Never has this simple tool been more crucial than it is right now. Crisis brings change, and change brings movement. As new challenges arise, prospects will be looking for solutions. Being on your prospects’ radars can’t be overemphasized. Passive efforts will cause you to miss important people at a time when new challenges and needs appear daily. Sitting in an office hoping the phone will ring didn’t work before the pandemic, and it won’t help now. Work the list.
The good news is, in many cases, it is easier to get in touch with people and build personal rapport. If you have had trouble in the past establishing a personal relationship, this is the time to do it. We are all tackling challenges we have not encountered before. Empathizing with home-schooling, the search for certain home goods, being in close quarters with family, and trying to solve new challenges at work can build personal rapport and bring you together. Being a human goes a long way: “How is your family?” “Are you working from home?” “How is it affecting your personal life, professional life?” “What are you worried about?” “Are you still able to get goods to market?” “Do you anticipate layoffs?” “How has this affected morale?” The safe assumption right now is that everyone has current ongoing challenges, both immediate and personal. Empathizing with and finding ways to assist with those challenges shouldn’t be difficult.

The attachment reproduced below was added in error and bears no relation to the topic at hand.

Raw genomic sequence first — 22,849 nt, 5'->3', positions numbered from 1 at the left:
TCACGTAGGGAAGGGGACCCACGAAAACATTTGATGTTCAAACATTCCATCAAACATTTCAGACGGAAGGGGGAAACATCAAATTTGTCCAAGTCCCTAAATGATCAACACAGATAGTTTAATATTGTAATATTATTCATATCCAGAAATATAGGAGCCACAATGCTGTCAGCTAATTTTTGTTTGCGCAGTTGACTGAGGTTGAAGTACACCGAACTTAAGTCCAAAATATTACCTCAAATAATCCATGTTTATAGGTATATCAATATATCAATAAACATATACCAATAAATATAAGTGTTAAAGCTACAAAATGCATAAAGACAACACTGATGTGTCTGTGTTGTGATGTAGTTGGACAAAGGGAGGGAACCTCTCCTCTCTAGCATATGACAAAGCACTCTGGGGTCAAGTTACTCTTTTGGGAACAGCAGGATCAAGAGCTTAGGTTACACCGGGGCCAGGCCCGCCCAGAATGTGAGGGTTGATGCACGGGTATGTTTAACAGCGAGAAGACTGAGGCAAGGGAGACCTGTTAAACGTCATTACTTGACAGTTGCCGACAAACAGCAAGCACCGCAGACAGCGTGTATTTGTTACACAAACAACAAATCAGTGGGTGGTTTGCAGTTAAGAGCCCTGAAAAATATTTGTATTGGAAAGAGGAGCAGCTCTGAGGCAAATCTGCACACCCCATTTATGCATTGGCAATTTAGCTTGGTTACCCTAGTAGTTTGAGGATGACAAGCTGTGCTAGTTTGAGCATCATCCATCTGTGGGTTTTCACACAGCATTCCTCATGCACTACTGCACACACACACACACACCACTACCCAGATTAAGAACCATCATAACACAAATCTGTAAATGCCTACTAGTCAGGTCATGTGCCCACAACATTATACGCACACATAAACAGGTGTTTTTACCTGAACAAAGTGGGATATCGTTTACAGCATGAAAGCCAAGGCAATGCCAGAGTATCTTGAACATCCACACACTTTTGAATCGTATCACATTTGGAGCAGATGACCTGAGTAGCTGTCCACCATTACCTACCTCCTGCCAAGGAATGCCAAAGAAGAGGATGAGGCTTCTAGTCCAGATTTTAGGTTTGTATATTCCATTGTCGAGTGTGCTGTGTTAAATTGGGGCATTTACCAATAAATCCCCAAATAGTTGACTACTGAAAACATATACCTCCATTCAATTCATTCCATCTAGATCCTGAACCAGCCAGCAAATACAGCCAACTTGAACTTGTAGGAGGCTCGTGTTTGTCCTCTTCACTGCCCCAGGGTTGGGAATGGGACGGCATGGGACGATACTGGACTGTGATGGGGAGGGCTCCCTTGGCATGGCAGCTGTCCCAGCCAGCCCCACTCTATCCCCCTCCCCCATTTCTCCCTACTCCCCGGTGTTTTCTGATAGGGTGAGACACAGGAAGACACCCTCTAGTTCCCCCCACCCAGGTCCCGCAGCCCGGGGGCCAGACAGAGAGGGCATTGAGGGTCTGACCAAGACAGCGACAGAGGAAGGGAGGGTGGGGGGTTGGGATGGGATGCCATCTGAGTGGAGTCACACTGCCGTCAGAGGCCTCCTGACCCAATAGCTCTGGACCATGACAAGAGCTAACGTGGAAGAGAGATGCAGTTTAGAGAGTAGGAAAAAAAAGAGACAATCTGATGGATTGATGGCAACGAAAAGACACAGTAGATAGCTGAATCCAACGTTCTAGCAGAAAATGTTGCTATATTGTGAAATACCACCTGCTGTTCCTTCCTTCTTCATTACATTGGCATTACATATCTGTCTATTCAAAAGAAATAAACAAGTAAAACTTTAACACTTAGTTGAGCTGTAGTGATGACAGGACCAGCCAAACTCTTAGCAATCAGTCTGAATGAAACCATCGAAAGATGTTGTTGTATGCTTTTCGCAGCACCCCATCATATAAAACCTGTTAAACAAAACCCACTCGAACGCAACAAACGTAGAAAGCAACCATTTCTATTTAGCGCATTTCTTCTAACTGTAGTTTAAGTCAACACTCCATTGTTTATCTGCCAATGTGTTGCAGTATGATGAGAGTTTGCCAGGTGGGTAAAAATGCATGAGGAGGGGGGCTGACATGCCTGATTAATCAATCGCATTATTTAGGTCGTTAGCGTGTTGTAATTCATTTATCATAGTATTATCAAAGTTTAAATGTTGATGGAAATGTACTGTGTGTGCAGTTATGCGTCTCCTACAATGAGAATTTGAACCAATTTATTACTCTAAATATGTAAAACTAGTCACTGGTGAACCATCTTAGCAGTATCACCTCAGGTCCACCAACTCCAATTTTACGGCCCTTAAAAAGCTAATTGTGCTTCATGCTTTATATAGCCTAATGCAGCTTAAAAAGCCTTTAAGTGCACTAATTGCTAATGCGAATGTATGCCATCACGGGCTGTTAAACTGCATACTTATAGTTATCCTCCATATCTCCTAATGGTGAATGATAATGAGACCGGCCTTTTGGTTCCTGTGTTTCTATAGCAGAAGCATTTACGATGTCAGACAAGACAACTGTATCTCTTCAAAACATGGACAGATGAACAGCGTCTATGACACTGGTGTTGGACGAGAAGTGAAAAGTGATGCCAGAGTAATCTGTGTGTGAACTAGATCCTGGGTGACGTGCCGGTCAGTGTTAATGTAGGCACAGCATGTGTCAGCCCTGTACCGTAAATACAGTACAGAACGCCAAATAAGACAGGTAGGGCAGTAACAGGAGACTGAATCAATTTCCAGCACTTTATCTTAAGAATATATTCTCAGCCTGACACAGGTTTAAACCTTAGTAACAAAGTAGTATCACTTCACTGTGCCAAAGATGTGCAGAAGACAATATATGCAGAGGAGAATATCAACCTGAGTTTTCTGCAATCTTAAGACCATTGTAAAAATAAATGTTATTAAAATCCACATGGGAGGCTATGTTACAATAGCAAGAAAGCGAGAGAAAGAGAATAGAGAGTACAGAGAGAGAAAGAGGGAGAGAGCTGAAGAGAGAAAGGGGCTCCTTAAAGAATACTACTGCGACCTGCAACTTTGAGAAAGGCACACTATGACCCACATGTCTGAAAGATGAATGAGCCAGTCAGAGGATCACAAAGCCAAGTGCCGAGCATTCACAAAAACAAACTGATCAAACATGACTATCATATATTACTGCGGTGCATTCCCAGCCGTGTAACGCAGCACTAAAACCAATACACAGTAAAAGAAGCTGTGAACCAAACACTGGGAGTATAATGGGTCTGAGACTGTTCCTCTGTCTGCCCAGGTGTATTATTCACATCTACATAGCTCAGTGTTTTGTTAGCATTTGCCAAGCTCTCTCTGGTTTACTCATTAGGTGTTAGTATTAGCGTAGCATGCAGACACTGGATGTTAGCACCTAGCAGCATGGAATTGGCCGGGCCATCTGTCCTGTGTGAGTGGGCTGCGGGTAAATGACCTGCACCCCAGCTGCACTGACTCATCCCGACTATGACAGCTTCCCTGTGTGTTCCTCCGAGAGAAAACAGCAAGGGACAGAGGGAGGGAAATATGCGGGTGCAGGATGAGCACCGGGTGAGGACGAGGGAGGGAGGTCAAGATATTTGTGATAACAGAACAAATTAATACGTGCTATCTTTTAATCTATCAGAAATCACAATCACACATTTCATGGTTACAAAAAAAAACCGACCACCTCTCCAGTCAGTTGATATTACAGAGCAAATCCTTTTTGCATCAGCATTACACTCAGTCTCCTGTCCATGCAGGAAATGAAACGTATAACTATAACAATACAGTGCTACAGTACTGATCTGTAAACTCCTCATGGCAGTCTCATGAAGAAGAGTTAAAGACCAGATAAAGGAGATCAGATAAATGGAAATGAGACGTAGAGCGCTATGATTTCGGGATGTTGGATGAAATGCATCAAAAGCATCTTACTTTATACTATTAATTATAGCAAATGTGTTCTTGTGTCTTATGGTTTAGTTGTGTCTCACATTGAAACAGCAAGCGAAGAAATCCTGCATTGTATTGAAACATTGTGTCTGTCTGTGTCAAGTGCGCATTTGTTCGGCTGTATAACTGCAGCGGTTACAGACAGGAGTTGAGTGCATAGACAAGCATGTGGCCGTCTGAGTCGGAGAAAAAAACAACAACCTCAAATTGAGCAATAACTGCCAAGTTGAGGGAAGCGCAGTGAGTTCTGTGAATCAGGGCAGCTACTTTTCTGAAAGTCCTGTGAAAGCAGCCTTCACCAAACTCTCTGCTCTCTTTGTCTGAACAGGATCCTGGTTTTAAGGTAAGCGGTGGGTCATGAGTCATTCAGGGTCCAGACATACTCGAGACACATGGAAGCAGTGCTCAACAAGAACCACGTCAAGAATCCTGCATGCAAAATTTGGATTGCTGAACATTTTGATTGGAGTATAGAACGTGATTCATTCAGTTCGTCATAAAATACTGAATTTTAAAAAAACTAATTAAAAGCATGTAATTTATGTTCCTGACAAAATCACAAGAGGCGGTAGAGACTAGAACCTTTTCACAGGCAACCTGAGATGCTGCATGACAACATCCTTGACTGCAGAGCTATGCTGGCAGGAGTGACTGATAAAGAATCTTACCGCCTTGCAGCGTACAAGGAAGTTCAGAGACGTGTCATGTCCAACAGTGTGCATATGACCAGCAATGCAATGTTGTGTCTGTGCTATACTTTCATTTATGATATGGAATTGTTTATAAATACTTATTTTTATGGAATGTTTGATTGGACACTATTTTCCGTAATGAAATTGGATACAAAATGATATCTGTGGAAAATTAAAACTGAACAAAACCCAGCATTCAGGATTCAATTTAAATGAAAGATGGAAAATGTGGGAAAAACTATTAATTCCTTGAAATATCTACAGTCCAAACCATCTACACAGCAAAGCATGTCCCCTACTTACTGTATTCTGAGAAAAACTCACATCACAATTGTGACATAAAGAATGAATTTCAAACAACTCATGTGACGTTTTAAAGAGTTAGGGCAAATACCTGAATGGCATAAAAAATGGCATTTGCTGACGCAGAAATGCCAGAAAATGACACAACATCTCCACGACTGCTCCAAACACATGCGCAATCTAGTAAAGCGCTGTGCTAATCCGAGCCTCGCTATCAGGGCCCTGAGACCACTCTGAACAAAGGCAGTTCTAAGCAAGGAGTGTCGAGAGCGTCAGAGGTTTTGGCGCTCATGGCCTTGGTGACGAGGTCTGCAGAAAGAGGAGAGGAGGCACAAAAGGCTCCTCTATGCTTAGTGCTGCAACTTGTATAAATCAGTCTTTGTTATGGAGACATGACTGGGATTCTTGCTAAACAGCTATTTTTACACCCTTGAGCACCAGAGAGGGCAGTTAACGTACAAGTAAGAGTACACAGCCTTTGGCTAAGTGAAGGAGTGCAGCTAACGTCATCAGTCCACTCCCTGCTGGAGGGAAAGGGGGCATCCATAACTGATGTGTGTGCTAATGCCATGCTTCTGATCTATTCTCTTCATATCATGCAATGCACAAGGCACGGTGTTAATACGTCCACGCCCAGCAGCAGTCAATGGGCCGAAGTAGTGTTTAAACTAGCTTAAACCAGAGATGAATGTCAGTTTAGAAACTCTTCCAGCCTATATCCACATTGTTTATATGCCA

Uncover Needs While Solving Problems
When working with clients on rush matters of high importance, don’t be afraid to ask an additional question about their world while you have them on the phone. A good best practice is to have at the ready a list of things you would like to know and ask one each time you are in a conversation. It is a mistake to wait until you’ve solved current problems before getting additional information about other issues and problems. Don’t wait for the crisis to be over. Ask them about them while you are helping them –no better time.
Work the Calendar
Don’t succumb to the inclination to postpone things indefinitely because no one knows what the future will hold. Get commitment for next steps and get it on the calendar. You can always reschedule later if need be. Keeping business moving forward is crucial, and if you don’t grab dates now, you will be deep into next year before you can execute on your good ideas.
4) Holding Substantive Conversations to Uncover Needs